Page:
In the end, Jack Latvala had to go.
Even he recognized that.
Unfortunately, he still doesn’t understand why.
That’s clear from his resignation letter, which was long on defiance but short on remorse. He blamed political correctness. He blamed his enemies. He blamed everyone but himself.
And so a career that should have ended with appreciation and applause is instead hustled out the back door one step ahead of pitchforks and prosecutors.
If nothing else is gleaned from this sordid saga, at least let that be a cautionary tale for the colleagues he leaves behind.
Even if Latvala believes his downfall was set in motion by those who despise him, even if he believes in his heart that his actions were merely crude and not criminal, it still does not excuse his lack of awareness.
He had to know he got away with inappropriate behavior because of his position as one of the most powerful men in the state Senate. He had to know that a romantic relationship with a lobbyist was a clear conflict of interest. And he had to know that flirting with young women was inappropriate for a man in his position.
That’s why it’s impossible to feel any sympathy for him today.
Even if you believe, as he insists, that the truth has been twisted, it was Latvala who put himself in the cross hairs. His behavior lent credence, if not absolute confidence, to the allegations made against him.
I’m not saying Latvala was corrupt, although the special master’s investigation suggested that was a strong possibility. I’m saying that Latvala lost his way. That he forgot his position was important but not untouchable.
I’m saying it is a corruptible place, your state Capitol.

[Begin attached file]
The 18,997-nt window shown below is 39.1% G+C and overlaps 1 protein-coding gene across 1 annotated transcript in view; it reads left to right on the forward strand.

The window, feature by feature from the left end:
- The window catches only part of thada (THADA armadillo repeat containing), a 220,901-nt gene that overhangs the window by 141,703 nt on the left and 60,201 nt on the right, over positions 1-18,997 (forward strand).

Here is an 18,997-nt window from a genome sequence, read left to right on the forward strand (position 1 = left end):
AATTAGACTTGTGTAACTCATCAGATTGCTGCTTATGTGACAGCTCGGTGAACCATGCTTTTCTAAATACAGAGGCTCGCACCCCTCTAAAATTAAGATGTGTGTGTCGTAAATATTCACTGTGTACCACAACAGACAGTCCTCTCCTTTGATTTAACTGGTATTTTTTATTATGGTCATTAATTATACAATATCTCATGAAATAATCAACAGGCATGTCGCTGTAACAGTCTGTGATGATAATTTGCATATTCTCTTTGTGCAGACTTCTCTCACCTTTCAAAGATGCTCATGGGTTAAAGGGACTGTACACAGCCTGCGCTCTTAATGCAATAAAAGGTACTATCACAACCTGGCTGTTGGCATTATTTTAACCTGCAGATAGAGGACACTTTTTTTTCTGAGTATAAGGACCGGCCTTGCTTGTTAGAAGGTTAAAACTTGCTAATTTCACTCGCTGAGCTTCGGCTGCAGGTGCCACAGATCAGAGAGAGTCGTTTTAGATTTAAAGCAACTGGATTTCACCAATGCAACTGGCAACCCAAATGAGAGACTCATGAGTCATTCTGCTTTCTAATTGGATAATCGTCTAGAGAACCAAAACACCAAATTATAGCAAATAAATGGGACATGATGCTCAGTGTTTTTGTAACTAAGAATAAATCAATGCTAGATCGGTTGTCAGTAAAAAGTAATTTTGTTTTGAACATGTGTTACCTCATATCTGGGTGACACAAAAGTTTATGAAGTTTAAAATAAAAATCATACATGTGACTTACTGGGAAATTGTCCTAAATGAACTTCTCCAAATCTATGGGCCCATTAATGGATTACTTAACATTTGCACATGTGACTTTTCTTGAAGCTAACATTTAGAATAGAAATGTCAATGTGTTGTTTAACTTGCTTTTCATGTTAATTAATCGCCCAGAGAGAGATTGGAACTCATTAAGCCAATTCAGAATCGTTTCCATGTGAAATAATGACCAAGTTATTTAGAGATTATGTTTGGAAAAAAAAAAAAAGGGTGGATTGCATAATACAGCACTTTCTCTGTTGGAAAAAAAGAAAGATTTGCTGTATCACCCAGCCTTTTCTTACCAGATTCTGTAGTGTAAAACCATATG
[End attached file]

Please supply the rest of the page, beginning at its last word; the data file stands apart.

People get drunk on perks and power. On money and notoriety. And, yes, on sex.
If recent headlines have taught us anything, it is that legislators believe the rules exist only for others.
This is why House Speaker Richard Corcoran can live the high life funded by corporate donors, while at the same time decrying the nickels and dimes spent by other public servants. This is why legislators can routinely roll over for the big utility companies and still claim to care about the voters back home. This is why current and former legislators have been accused of committing perjury, evading taxes, using racial epithets or sleeping with lobbyists.
And that’s just in the past year. And it doesn’t include Latvala.
All of which suggests two possibilities:
Either we’re doing a lousy job of electing people, or the atmosphere in Tallahassee is ridiculously out of kilter. Or, if the totality of slime has left you in a cynical mood, you could believe both possibilities are true.
In his resignation letter, Latvala makes it sound as if he does not want to be associated with the type of people who could have orchestrated his departure. The problem is that he happily associated with those people for a very long time, so it’s a little late, and very self-serving, to proclaim shock at their behavior.
Maybe it’s just too soon for Latvala to recognize his own culpability, but I do hope others in Tallahassee are paying attention.
This may not be the legacy Latvala once envisioned, but it may still provide a useful service. Because this nonsense has to stop.